With plans to use the 2017 acquisition of GM’s European Opel and Vauxhall operations as the springboard for global expansion, Americans could eventually find themselves once again experiencing the Gallic delights of French motoring.

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By on September 19, 2017

Peugeot Bipper Tepee, UImage: PSA Group

Yesterday, we brought you the latest update on PSA Group’s long-term plan to return to the U.S. market. The company will start producing U.S.-compliant vehicles starting in three years, with the French automaker able to turn on the product taps anytime after that, should buyers (and more importantly, a dealer network) fall into place.

No, there’ll be no Renaults, no slinky Alpine A110 coupe, but there could be Citroëns, Peugeots and DS models available within the decade should PSA’s plans come to fruition. Forget Germany, Japan, Korea and Sweden. Forget Ford. Is there a French car in your future? (Read More…)

By on May 24, 2017

[Kletr/Bigstock.com]

It’s always fun to see how the other half lives. In Europe, thanks in part to narrow roads that wind between ancient monuments and fuel prices several orders of magnitude greater than our own, small cars are king. When Citroën left our market in 1974, its only offering was the great-when-it-worked SM coupe.

These days, Citroën hawks a large range of cars on the other side of the pond. Compared to small base cars on our shores, does the C1 exhibit radical ideas or a dose of common sense? Whatever it is, there’s scads of it scattered all over the thing.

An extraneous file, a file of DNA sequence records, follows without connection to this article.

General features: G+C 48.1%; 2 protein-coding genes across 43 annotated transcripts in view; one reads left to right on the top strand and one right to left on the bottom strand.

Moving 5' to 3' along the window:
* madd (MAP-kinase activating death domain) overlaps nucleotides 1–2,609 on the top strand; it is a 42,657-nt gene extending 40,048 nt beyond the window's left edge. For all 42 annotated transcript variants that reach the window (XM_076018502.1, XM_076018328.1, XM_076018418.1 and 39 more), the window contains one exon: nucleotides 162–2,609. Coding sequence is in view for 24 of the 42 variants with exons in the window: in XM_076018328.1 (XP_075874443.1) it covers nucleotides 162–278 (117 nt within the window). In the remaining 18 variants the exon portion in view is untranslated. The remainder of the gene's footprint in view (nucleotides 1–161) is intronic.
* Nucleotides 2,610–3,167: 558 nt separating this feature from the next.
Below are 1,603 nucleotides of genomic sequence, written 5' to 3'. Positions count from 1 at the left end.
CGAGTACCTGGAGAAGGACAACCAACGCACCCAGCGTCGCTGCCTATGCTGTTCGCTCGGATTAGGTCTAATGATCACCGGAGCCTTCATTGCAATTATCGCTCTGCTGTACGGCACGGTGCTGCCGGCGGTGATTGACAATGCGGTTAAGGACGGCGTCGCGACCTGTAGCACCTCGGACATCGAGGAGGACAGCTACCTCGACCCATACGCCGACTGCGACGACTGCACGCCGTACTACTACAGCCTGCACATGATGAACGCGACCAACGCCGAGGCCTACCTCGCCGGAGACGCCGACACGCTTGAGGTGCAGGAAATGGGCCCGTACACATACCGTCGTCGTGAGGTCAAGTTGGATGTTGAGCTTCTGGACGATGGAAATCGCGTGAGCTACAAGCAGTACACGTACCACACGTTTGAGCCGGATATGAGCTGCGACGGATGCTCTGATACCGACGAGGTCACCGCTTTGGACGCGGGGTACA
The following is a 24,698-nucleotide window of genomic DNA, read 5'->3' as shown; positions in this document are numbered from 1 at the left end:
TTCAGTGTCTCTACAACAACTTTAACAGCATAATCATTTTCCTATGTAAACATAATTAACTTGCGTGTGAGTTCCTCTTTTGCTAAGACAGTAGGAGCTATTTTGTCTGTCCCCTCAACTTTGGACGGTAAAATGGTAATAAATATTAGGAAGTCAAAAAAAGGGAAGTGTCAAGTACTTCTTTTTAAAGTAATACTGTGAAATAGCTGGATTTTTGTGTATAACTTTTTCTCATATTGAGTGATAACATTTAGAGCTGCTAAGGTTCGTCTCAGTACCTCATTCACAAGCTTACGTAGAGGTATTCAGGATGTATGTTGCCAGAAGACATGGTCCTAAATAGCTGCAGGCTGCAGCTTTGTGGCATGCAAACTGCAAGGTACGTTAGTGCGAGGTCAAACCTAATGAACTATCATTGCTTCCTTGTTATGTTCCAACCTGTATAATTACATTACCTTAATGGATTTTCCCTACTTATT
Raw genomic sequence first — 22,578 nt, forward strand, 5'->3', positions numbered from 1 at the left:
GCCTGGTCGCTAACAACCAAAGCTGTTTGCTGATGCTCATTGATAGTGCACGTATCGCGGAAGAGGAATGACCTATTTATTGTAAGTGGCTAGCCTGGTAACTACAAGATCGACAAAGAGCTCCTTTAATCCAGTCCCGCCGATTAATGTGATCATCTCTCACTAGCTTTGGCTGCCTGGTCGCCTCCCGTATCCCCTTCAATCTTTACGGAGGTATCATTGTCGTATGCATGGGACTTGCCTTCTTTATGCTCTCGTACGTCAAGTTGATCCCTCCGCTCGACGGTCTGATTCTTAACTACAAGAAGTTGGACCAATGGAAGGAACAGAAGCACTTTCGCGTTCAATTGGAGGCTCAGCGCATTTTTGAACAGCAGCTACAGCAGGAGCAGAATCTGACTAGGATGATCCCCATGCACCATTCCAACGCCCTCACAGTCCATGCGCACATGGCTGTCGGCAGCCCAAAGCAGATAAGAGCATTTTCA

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By on April 6, 2017

Peugeot 405

France’s PSA Group appears to be getting serious about its re-entry into the U.S. market, naming former Nissan executive Larry Dominique as the head of its North American endeavors. That means the possibility of seeing new Peugeots or Citroëns on the road is no longer just a pipe dream.

However, PSA hasn’t yet made up its mind on which brands will debut in America. The Peugeot lineup makes the most sense, as it’s the French brand most American’s actually still remember, but Citroen has more eccentric models that could appeal to a specific subset of customers. The latter also has the DS sub-brand that might appeal to upscale buyers, even if it were to come in on its own.

The final decision won’t come until PSA has spent time and money performing loads of consumer research and logistical analysis.  (Read More…)

By on May 12, 2016

s-l1600-1

No one designs cars like the French — though many would say that’s a good thing.

Uniquely styled, mechanically complex, and (sometimes) rewarding to drive, French cars are an experience like no other. Buying a French classic is a bit like being married to a supermodel: They can be very high maintenance, but the rewards are well worth it.

Here are five of the most fantastically French cars you can buy in America.

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By on March 14, 2016